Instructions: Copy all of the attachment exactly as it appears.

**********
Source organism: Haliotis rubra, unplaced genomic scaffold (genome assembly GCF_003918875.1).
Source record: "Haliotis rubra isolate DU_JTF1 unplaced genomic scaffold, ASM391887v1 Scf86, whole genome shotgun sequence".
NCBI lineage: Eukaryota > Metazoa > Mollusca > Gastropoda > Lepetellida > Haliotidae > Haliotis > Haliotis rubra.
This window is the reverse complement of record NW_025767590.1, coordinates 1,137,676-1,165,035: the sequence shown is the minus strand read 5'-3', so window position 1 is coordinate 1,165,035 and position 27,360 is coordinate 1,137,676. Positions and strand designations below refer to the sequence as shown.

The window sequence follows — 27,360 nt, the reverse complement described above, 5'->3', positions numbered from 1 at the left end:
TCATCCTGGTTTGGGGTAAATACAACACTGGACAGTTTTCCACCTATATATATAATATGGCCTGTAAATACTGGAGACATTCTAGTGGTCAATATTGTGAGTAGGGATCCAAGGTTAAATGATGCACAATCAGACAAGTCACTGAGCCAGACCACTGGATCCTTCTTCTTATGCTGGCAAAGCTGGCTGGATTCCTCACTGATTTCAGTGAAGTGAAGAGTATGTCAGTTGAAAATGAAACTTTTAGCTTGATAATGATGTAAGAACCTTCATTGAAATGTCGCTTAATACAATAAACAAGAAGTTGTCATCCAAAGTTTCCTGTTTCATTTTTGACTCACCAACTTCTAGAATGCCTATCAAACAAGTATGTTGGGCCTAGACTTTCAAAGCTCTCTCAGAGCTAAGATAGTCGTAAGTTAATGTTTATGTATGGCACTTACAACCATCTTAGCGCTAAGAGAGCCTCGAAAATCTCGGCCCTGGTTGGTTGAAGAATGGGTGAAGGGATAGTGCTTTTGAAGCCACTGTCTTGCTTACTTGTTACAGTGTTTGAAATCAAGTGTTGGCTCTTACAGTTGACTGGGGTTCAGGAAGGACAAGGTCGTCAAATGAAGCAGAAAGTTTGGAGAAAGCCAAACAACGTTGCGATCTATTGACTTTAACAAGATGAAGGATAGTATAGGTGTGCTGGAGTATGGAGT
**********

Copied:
Source organism: Haliotis rubra, unplaced genomic scaffold (genome assembly GCF_003918875.1).
Source record: "Haliotis rubra isolate DU_JTF1 unplaced genomic scaffold, ASM391887v1 Scf86, whole genome shotgun sequence".
NCBI lineage: Eukaryota > Metazoa > Mollusca > Gastropoda > Lepetellida > Haliotidae > Haliotis > Haliotis rubra.
This window is the reverse complement of record NW_025767590.1, coordinates 1,137,676-1,165,035: the sequence shown is the minus strand read 5'-3', so window position 1 is coordinate 1,165,035 and position 27,360 is coordinate 1,137,676. Positions and strand designations below refer to the sequence as shown.

The window sequence follows — 27,360 nt, the reverse complement described above, 5'->3', positions numbered from 1 at the left end:
TCATCCTGGTTTGGGGTAAATACAACACTGGACAGTTTTCCACCTATATATATAATATGGCCTGTAAATACTGGAGACATTCTAGTGGTCAATATTGTGAGTAGGGATCCAAGGTTAAATGATGCACAATCAGACAAGTCACTGAGCCAGACCACTGGATCCTTCTTCTTATGCTGGCAAAGCTGGCTGGATTCCTCACTGATTTCAGTGAAGTGAAGAGTATGTCAGTTGAAAATGAAACTTTTAGCTTGATAATGATGTAAGAACCTTCATTGAAATGTCGCTTAATACAATAAACAAGAAGTTGTCATCCAAAGTTTCCTGTTTCATTTTTGACTCACCAACTTCTAGAATGCCTATCAAACAAGTATGTTGGGCCTAGACTTTCAAAGCTCTCTCAGAGCTAAGATAGTCGTAAGTTAATGTTTATGTATGGCACTTACAACCATCTTAGCGCTAAGAGAGCCTCGAAAATCTCGGCCCTGGTTGGTTGAAGAATGGGTGAAGGGATAGTGCTTTTGAAGCCACTGTCTTGCTTACTTGTTACAGTGTTTGAAATCAAGTGTTGGCTCTTACAGTTGACTGGGGTTCAGGAAGGACAAGGTCGTCAAATGAAGCAGAAAGTTTGGAGAAAGCCAAACAACGTTGCGATCTATTGACTTTAACAAGATGAAGGATAGTATAGGTGTGCTGGAGTATGGAGT